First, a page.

If you're packing for a trip and considering whether or not to bring your fishing magnets, the answer is a maybe. How many magnets you bring with you, where you go, and why all factor into this decision.
If you're worried about airport security or other electronic equipment, you should bring something other than a permanent magnet with you on your trip. You can also call the airline ahead of time and check with them if it is allowed.
If you're transporting many of them, put them in a padded case. You can also ship your magnets to your destination ahead of time. This is the safest way to get your magnet fishing kit across.
Fishing magnets are one of the strongest magnets available today, and there is a possibility that they can cause problems with the airport's or airline's electronic equipment if they aren't shielded, so it's best to double-check with either before putting them in your carry-on.
Regulations Governing The Transport of Magnets On Airlines
The Transportation Security Administration says magnets are allowed in carry-on and checked bags. However, only low-intensity magnets are permitted. If the magnet's magnetic field is less than 5.25 milligauss at 15 feet, you can bring it on a commercial flight.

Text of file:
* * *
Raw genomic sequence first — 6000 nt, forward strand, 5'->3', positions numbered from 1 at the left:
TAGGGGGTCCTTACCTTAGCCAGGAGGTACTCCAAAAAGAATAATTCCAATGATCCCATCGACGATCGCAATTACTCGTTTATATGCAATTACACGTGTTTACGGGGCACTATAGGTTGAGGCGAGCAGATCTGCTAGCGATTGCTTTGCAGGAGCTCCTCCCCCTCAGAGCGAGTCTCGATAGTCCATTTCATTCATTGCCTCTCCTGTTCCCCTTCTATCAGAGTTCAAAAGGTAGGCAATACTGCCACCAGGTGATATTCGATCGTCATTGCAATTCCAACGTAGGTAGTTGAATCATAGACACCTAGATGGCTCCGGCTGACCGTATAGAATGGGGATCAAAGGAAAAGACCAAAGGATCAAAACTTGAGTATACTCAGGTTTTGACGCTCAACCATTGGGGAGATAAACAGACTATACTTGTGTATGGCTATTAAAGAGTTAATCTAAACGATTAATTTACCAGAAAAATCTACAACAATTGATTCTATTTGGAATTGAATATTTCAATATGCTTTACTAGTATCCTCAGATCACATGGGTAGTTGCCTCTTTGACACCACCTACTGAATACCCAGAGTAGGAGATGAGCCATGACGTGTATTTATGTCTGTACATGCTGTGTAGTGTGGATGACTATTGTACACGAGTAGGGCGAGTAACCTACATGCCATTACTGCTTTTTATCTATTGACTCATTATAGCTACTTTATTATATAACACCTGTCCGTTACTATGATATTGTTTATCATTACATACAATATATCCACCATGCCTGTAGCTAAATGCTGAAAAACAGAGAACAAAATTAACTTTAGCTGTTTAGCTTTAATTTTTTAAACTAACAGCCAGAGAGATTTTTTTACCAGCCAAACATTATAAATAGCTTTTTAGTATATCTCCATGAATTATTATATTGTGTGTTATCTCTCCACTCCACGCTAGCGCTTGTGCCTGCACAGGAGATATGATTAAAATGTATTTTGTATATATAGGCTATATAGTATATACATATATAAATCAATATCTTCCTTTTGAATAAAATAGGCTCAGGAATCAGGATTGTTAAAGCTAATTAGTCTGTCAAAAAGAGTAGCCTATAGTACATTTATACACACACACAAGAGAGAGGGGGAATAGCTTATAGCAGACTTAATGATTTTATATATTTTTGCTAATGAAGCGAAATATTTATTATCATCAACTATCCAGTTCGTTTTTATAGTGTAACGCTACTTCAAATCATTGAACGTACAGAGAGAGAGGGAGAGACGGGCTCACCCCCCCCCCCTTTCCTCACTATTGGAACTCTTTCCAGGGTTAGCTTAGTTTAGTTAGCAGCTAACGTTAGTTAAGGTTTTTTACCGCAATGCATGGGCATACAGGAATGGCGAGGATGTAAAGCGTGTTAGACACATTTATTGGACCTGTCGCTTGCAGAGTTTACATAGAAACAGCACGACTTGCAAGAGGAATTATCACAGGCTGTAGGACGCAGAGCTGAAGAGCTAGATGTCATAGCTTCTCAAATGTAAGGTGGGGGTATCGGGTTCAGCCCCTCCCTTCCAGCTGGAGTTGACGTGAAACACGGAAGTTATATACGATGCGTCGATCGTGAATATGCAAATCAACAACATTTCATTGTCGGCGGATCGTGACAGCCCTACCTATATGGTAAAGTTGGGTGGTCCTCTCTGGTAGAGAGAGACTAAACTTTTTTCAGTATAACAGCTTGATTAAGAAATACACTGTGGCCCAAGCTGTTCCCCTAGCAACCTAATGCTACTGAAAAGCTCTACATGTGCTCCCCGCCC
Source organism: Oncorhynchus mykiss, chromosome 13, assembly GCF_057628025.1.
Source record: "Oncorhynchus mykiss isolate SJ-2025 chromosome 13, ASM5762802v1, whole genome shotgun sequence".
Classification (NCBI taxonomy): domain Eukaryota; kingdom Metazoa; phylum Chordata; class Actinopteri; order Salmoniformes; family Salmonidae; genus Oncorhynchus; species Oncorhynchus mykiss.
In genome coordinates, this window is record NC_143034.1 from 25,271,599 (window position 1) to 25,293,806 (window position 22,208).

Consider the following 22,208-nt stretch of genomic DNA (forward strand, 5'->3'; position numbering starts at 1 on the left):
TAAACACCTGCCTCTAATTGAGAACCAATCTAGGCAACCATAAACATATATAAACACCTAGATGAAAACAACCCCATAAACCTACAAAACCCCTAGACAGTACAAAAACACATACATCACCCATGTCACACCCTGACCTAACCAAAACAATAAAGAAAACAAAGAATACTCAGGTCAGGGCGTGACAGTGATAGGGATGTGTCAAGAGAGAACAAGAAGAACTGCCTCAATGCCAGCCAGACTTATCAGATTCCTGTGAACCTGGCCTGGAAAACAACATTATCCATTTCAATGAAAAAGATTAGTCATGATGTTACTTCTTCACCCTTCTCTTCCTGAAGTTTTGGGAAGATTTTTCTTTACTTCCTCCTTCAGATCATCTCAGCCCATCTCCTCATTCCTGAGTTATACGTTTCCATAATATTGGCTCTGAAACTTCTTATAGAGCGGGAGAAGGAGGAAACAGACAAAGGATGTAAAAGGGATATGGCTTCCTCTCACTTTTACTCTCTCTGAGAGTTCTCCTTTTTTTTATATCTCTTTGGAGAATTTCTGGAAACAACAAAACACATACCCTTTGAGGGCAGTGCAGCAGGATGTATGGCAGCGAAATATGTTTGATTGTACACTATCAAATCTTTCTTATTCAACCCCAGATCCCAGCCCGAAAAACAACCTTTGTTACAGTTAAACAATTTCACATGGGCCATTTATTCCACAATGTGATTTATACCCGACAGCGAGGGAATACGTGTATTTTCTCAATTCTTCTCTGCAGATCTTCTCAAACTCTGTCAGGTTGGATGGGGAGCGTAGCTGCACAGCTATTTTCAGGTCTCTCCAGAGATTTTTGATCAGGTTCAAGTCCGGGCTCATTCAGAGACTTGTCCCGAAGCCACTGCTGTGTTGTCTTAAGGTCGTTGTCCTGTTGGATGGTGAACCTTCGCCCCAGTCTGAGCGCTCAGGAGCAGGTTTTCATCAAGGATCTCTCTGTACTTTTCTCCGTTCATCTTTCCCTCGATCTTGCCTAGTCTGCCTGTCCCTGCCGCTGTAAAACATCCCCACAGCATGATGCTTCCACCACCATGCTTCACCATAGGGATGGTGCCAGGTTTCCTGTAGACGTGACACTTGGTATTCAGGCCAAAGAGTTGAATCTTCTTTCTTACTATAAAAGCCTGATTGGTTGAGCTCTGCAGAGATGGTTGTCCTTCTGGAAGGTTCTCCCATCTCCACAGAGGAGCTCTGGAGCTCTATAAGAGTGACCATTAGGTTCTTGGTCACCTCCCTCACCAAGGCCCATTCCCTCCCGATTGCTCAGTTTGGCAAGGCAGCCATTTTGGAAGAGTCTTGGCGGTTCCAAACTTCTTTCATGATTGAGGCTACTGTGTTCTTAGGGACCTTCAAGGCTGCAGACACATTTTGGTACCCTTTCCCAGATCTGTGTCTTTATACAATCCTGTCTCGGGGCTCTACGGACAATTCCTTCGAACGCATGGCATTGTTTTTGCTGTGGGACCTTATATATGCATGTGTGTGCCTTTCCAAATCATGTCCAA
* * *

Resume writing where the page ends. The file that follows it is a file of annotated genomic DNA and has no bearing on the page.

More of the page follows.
Also, “magnetized material” labels must be affixed to packages where the field strength is 5.25 milligauss or higher at a distance of seven feet. Remember that the package, not the magnet, determines the distance in both cases.
It's possible to bring along a more powerful magnet, but only if you carefully stow it away, so the magnetic field is weakened. The United States Department of Transportation warns that unpackaged rare earth magnets traveling via air pose a safety risk to passengers. Air transport is obviously out of the question when suppliers cannot provide this specialized packaging.
European airline like Lufthansa and Austrian Air clearly state magnetic material of any kind is not allowed and is categorized as “dangerous material”.
What Effect Do Magnets or Magnetic Toys Have On Aircraft Systems?
While aircraft use GPS, they prioritize the more reliable magnetometer when making flight plans. Mistakes with the plane's navigation or other crucial electronics are among the worst possible outcomes during flight.